Remember all of the rambling I did in my summer TV show reviews about how there are right and wrong ways to introduce characters?
 
I'll point you in the direction of NBC's "Outsourced" for how a poor character introduction can do irreparable damage to a show which probably would have been horrible either way.
 
In our opening scene, we meet Todd Dempsy (Ben Rappaport), fresh out of the management training program at Mid America Novelties. He arrives in the company's Kansas City offices and finds them evacuated, all the employees laid off and the call centers moved to India. His boss tells him that not only does he still have his job, but he's being bumped up to vice president. The only catch? He has to go to India to do his job.
 
Now, Todd is 25 years old with $40,000 in student loans (not that much, but whatever). We never hear mention of any person ties -- family, friends, girlfriend -- he has in the area. He's discovered that every single person in his department *but* him is suddenly out of work and he's being sent to a foreign country. And his reaction is to make a horrified and disgusted face as if this were the worst thing he could ever be forced to do in the history of the universe. He begins to make a grand and determined stand that he'd rather be unemployed than take an executive position in India, but finally, still grimacing and now resigned, he accepts this horrible fate.
 
Leaving aside how smarmy and unlikable Rappaport is in this moment -- he never recovers -- it's a choice that sets up everything to follow from "Outsourced." 
 
On one imaginary hand, you could have a show about a young American worker who's so grateful to have a job and so intrigued by the idea of moving to a foreign country that he embarks to India determined to eagerly experience a foreign country and having a professional adventure while he's still young enough to enjoy it. Maybe he doesn't love everything he discovers there, but he's constantly having his expectations challenged and he knows that when he returns to the States in a few years, he'll have the sort of stories and experiences you can't pay for. Some weeks he could laugh at the Indians. Some weeks they could laugh at him. Occasionally the writers would have to do a bit of research to learn something about the country they were setting their show in. I would watch this show.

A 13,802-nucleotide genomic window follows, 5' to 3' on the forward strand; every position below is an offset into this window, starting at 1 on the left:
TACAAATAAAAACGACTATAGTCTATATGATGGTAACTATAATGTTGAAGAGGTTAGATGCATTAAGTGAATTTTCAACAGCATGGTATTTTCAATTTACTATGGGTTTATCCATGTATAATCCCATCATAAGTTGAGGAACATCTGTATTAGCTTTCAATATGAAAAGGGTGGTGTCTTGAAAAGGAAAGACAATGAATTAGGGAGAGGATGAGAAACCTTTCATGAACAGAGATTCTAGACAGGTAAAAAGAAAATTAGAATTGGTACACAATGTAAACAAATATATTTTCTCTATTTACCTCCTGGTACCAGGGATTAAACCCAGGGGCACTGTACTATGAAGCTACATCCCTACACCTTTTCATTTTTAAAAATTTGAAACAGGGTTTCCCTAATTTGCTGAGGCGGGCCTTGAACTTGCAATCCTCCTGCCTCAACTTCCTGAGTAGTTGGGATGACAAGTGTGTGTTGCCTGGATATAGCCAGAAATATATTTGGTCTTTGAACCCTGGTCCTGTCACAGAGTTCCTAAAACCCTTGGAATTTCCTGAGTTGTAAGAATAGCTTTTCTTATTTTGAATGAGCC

Or you could have "Outsourced," where a sour-faced American initially reacts to India with repulsion and travels abroad to discover that every stereotype that he harbored about Indian culture in his sheltered, insular upbringing was exactly correct, that Indians are, indeed, a strange and weird people with food that gives normal people (white people) diarrhea. 
 
This character introduction is not why "Outsourced" is the fall's worst new show, but it's a tiny piece at the tip of the iceberg of why "Outsourced" is the fall's worst new show.
 
More after the break...
 
So Todd heads off to India, which isn't really India. It's really a cheap set in Burbank which will provide no illusion of being in India, which may be the kindest thing the production designers ever did. Nobody watching "Outsourced" is going to be fooled for a second into thinking this is actually what India looks like and so maybe they won't be fooled into thinking it's how Indian culture operates.
 
The workplace environment that Todd finds himself in is straight out of "The Office," but although the pilot is directed by regular "Office" helmer Ken Kwapis, without that show's documentary-style conceit, it has no aesthetic at all and just looks cheap.
 
But anyway, it's actually the characters and workplace situations that are bad knock-offs of "The Office." Todd is a less-charming Jim, obviously, but he's definitely got an Indian Dwight, an Indian Ryan, an Indian Kevin and one or two other characters who might as well have "Office" alter egos. He doesn't have a randomly British or American Kelly, but that would be too inside baseball. But if you're doing "The Office, Tandoori Style," why not just have the guts to embrace how derivative you're being?